Market wrap January 2019: National Energy Market future and spot prices soared after parts of Melbourne experienced a blackout over 23-25 January during a particularly brutal heatwave.
The spike in demand caused prices for 2019 and 2020 to shoot up to levels that have not been seen since 12 months ago.
The failure of a number of coal generators and the continued low (although slightly improved) also added to spikes in prices across the NEM.
New solar, wind and battery plants continue to come on stream at a fast pace, but the large share of coal and gas generation continues to dictate prices.
The Melbourne blackout
The Australian Energy Market Operator had forecast a 31 percent chance of blackouts in Victoria last September in its Electricity Statement of Opportunities report.
Despite triggering the Demand Response mechanism, AEMO had to order Victoria’s biggest energy user to power down. Even that was not enough and load shedding took place on 25 January.
The fact that three coal units failed during the same period and that Victoria continued to export electricity through the interconnector to New South Wales continued to strain prices.
The heatwave had a big impact on electricity futures prices for 2019 and 2020 in New South Wales, South Australia and Victoria. Queensland was largely spared.
After highs of 11.7 cents per kilowatt hour in Victoria, prices seem to finally be easing off, although they are still considerably high. Buying electricity at future prices for 2019 and 2020 is, at present, expensive.
Hot weather affects the whole NEM
Average apparent temperatures rose from December by 3.3 degrees in New South Wales, 2.3 degrees in Queensland, Victoria and South Australia.
In all regions except Queensland, maximum temperatures in January 2019 were significantly higher than both December (up to 9 degrees) and January 2018 (up to 8 degrees). Queensland’s maximum was cooler by 4 degrees compared to December.
In Adelaide, the previous temperature record of 46.1 degrees set in 1939, was broken on the 24 January 2019 when the temperature peaked at 46.6 degrees.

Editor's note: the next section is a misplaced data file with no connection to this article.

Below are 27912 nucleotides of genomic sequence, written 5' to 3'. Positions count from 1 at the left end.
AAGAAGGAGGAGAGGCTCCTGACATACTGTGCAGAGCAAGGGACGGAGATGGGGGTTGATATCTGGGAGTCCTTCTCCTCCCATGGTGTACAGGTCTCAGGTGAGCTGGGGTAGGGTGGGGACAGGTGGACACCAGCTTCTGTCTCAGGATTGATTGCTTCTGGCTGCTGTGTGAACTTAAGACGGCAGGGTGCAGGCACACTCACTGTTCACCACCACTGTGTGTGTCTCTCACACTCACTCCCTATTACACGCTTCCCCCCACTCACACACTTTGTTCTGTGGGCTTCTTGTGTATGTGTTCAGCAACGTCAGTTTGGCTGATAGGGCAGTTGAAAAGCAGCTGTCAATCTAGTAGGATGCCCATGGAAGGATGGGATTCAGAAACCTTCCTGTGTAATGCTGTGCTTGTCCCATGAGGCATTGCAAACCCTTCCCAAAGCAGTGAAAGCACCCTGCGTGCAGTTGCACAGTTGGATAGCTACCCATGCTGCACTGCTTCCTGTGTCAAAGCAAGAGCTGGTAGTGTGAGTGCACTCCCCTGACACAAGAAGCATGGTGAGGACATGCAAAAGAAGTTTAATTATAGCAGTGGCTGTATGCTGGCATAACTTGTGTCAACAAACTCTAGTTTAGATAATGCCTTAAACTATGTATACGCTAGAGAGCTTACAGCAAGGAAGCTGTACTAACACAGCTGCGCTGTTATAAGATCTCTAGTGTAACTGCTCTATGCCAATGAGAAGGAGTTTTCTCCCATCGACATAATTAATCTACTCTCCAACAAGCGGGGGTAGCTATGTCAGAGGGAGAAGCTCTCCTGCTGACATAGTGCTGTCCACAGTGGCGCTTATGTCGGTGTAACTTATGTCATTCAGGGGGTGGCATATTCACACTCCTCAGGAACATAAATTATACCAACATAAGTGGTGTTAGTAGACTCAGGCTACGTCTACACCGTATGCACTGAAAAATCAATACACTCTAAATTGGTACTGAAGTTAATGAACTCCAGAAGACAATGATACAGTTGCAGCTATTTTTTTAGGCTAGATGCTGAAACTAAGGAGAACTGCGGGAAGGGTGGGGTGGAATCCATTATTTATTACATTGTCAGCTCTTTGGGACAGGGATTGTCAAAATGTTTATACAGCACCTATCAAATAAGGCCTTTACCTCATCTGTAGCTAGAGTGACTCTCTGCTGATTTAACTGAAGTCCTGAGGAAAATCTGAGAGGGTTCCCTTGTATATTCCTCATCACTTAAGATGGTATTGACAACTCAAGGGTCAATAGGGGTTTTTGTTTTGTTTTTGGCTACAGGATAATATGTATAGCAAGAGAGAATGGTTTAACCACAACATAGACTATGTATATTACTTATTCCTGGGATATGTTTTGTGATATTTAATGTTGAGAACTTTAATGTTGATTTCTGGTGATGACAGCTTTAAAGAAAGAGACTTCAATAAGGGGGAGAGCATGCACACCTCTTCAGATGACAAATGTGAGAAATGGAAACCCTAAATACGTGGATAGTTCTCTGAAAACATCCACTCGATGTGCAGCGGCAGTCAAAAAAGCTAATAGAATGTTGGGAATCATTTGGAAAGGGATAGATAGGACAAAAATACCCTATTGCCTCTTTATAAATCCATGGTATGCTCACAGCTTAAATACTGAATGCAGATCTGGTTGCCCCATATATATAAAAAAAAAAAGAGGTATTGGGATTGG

Average and maximum demand
Average and maximum demand increased in January in New South Wales, Victoria and South Australia from the previous month:
|State||Average demand||Maximum demand|
|New South Wales||+1,142 MW (15%)||+2,222 MW (20%)|
|Victoria||+439 MW (10%)||+816 MW (10%)|
|South Australia||+210 MW (17%)||419 MW (16%)|
As a result of the increased generation, prices for 2019 and 2020 were looking quite good at the start of the year.
Average availability in New South Wales increased by 1,300 MW (11 %) from December. Queensland average availability was also 712 MW higher (7%), as was Victoria by 460 MW (6%), and South Australia by 270 MW (10%).
Even though Victoria and New South Wales average availability was higher, there were forced outages at Yallourn and Loy Yang A power stations in Victoria, and Bayswater, Liddell and Eraring in New South Wales.
Snowy Hydro is still affected by drought conditions, with storage levels at Lake Eucumbene only at 26.6% of maximum capacity.
Output from Snowy increased from 164 GWh in December to 238 GWh in January. This is still significantly lower than the January 2018 output of 420 GWh.
NEM Spot Price Outcomes
Average spot prices throughout the month January were the highest in over a year across all regions.
The highest average monthly price was in Victoria at $252/MWh, a $160 increase from December, followed by South Australia at $243/MWh which was a $151 increase on the previous month.
The maximum price reached in these regions was the market price cap of $14,500/MWh, and in the case of South Australia was sustained for over 3 hours on Thursday 24 January.
The tight supply and demand balance in Victoria and South Australia will remain in place for the remainder of summer, with both regions exposed to high spot prices.
Should another extreme heatwave happen, New South Wales may experience tight conditions. Queensland is well supplied with coal and gas generation to offset any spikes in demand.
Prices on the market – especially in New South Wales and Victoria – continue to be affected by the reliability and availability of large coal-fired units. More unplanned outages will lead to higher spot prices particularly on weekdays when summer temperatures climb to extreme levels.
Increases in renewable generation from new large scale solar and wind in the NEM continued from the 2018 trend. This additional supply has not led to lower spot price outcomes due to higher priced gas, hydro, and black-coal generation.
Underlying prices are expected to remain strong due to the continuation of high gas prices, and low water storage levels as dry conditions and low rainfall persists across all regions.
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